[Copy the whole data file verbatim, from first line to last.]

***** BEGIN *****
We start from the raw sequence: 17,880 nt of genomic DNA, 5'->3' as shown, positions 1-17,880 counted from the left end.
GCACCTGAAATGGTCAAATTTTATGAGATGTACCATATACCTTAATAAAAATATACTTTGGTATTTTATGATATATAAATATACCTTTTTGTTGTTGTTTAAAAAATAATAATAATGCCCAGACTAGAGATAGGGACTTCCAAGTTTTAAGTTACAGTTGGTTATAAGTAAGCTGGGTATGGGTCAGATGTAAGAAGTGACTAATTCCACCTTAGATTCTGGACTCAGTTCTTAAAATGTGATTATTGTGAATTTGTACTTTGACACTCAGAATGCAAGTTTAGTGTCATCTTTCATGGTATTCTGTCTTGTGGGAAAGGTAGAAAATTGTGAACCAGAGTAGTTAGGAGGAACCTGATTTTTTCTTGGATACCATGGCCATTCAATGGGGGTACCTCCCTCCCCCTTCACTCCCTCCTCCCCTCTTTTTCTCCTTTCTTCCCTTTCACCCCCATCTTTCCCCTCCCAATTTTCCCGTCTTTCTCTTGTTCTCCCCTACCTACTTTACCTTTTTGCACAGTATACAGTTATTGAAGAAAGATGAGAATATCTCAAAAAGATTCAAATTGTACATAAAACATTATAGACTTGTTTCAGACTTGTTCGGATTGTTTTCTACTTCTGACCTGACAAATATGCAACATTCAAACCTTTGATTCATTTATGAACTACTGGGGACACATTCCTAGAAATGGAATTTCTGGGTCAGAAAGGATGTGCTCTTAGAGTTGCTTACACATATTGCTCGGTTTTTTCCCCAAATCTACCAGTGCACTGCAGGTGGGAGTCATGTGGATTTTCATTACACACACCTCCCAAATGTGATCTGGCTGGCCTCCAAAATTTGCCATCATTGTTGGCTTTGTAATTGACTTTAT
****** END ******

We start from the raw sequence: 17,880 nt of genomic DNA, 5'->3' as shown, positions 1-17,880 counted from the left end.
GCACCTGAAATGGTCAAATTTTATGAGATGTACCATATACCTTAATAAAAATATACTTTGGTATTTTATGATATATAAATATACCTTTTTGTTGTTGTTTAAAAAATAATAATAATGCCCAGACTAGAGATAGGGACTTCCAAGTTTTAAGTTACAGTTGGTTATAAGTAAGCTGGGTATGGGTCAGATGTAAGAAGTGACTAATTCCACCTTAGATTCTGGACTCAGTTCTTAAAATGTGATTATTGTGAATTTGTACTTTGACACTCAGAATGCAAGTTTAGTGTCATCTTTCATGGTATTCTGTCTTGTGGGAAAGGTAGAAAATTGTGAACCAGAGTAGTTAGGAGGAACCTGATTTTTTCTTGGATACCATGGCCATTCAATGGGGGTACCTCCCTCCCCCTTCACTCCCTCCTCCCCTCTTTTTCTCCTTTCTTCCCTTTCACCCCCATCTTTCCCCTCCCAATTTTCCCGTCTTTCTCTTGTTCTCCCCTACCTACTTTACCTTTTTGCACAGTATACAGTTATTGAAGAAAGATGAGAATATCTCAAAAAGATTCAAATTGTACATAAAACATTATAGACTTGTTTCAGACTTGTTCGGATTGTTTTCTACTTCTGACCTGACAAATATGCAACATTCAAACCTTTGATTCATTTATGAACTACTGGGGACACATTCCTAGAAATGGAATTTCTGGGTCAGAAAGGATGTGCTCTTAGAGTTGCTTACACATATTGCTCGGTTTTTTCCCCAAATCTACCAGTGCACTGCAGGTGGGAGTCATGTGGATTTTCATTACACACACCTCCCAAATGTGATCTGGCTGGCCTCCAAAATTTGCCATCATTGTTGGCTTTGTAATTGACTTTAT